The eczema has been interesting.  I’m pretty sure my eating dairy aggravates it, especially things like milk and cheese and icecream.  So I’ve been trying to stick to the dairy-free diet, which isn’t that difficult, although my constant need to eat junk doesn’t help.  I notice if I eat any dairy (apart from good yoghurt) the Dude will sometimes throw up a bit after a feed or sometimes even between feeds, so I’m sure it makes him a bit refluxy.  The eczema has changed and I think gotten a little worse but is really plateauing at the moment, with a big concentration round his neck and under his chin, and some on his wrists and ankles that’s nowhere near as bad.  Sometimes it appears on his tummy and in his belly button, but just as red patches, not really dry or scaly.  I’ve tried a variety of things, from Hope’s Relief cream which is nice and natural but not as effective as I expected, to coconut oil which is a decent moisturiser but really doesn’t last too long.  Recently I put some paw paw ointment on which has been awesome, although not necessarily good to get rid of any itch.  Some nights he just wakes every couple of hours and feeds feverishly and scratches his chest and neck constantly, sometimes until he gets frustrated and cries, and other times I hold his hands and stop him working himself up into a scratching frenzy.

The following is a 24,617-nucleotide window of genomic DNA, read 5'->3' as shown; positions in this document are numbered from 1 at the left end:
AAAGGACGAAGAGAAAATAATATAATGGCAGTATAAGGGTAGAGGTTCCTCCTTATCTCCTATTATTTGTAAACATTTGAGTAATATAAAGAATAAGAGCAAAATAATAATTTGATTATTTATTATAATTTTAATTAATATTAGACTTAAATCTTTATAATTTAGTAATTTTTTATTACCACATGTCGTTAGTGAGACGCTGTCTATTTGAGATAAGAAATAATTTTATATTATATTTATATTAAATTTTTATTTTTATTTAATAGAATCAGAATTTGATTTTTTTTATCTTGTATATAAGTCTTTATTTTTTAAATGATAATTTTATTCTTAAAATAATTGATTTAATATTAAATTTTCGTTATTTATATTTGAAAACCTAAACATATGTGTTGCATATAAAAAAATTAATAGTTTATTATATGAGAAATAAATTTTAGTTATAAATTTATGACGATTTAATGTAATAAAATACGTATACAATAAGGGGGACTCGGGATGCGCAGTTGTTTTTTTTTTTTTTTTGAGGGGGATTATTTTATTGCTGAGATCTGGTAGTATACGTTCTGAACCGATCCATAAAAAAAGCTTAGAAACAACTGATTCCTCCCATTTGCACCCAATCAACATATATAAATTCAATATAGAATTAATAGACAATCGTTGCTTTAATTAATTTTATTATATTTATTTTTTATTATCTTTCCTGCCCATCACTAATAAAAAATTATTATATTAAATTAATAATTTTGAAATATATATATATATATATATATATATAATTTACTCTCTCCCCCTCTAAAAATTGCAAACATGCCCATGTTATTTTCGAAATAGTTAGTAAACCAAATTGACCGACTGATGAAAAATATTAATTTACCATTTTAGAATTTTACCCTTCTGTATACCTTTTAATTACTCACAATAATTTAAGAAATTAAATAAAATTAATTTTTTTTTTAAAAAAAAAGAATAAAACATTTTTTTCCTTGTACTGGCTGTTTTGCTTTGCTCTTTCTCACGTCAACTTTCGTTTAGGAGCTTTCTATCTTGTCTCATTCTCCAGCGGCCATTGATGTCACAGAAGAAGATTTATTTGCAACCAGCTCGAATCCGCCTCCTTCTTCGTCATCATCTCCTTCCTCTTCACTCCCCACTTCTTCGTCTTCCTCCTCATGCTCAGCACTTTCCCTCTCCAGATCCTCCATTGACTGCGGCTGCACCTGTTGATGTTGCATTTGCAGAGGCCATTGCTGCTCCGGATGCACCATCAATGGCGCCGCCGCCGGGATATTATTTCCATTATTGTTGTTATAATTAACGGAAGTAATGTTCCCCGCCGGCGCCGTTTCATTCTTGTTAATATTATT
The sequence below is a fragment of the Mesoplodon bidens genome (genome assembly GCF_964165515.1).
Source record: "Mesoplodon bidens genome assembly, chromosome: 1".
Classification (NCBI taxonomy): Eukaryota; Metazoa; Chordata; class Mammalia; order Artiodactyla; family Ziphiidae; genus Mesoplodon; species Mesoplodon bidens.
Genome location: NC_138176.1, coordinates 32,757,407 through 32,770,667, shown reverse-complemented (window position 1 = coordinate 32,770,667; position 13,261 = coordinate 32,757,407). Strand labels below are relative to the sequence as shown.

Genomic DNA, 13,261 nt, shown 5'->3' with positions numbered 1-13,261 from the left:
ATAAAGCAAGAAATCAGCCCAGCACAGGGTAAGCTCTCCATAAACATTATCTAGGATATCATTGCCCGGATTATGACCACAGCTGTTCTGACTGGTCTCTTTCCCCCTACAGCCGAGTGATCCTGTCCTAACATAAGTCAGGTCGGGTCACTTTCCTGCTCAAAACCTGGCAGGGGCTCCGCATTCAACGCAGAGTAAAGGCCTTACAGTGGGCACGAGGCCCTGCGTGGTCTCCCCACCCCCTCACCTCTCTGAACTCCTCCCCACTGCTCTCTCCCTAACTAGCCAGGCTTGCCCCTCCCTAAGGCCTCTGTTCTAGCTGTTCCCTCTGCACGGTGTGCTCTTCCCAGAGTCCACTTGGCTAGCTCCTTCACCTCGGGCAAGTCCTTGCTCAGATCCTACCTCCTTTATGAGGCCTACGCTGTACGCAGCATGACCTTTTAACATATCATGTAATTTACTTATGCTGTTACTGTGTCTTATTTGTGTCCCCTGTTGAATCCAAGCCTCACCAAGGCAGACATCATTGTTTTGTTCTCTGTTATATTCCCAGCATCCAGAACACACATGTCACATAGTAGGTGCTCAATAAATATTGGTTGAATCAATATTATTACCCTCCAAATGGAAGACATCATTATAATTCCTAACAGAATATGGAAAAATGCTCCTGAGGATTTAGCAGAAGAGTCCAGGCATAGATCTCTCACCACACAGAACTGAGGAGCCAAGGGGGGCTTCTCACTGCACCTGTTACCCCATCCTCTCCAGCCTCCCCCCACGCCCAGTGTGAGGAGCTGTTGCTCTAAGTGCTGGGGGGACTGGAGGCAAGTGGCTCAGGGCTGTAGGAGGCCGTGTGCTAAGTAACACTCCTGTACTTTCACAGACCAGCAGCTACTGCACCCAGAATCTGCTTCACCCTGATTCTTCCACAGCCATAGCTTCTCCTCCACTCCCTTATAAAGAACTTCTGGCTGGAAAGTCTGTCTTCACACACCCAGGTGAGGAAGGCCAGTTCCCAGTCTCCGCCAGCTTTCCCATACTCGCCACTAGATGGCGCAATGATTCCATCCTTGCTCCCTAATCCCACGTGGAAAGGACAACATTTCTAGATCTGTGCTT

We are still co-sleeping, which, to be honest, isn’t the greatest thing in the world.  I would never want him in a bed in another room, don’t get me wrong, and it’s great knowing he’s right there and safe next to me, but our bed isn’t really big enough even though it’s a queen size, as he rolls to get the boobie and ends up taking up a third of it to himself.  And he kicks me in the stomach, wriggling and writhing, grabbing my top, pushing the boob away when he actually wants it.  He’s no good at getting it for himself really.  And he wakes so easily when we stir, it’s quite frustrating.  There are only rare times when he’s really deeply asleep and won’t stir.  His cot is side-carted alongside but he has never slept in it.  It’s just not logistically possible to get him to sleep in it, I’d end up being up all night and he wouldn’t get enough sleep.  He so very rarely falls asleep in my arms these days, and it’s usually only because he’s exhausted.  Even then, if I dare to move he wakes, it’s as simple as that.  I don’t think I’ve ever successfully put him down to sleep.  Actually I think that’s not true, I’ve done it, but it was before he was 8 weeks old, before he’d sleep through the night, when I couldn’t feed him lying down.  I don’t miss those nights!

Breastfeeding is still going well.  He is obviously thriving on my milk, of which there continues to be an abundance, and he feeds to sleep every night and some naps, unless I put him to sleep on me in the ergo which means standing almost permanently.  And now he’s about 9kg he gets heavy!  I can’t say I enjoy breastfeeding any more than I did to begin with, it is what it is, just part of the process and I’m glad it’s so straight forward for me (relatively speaking) and will do it until he seems like he doesn’t need it any more.  Just quietly, I hope that’s sooner rather than later!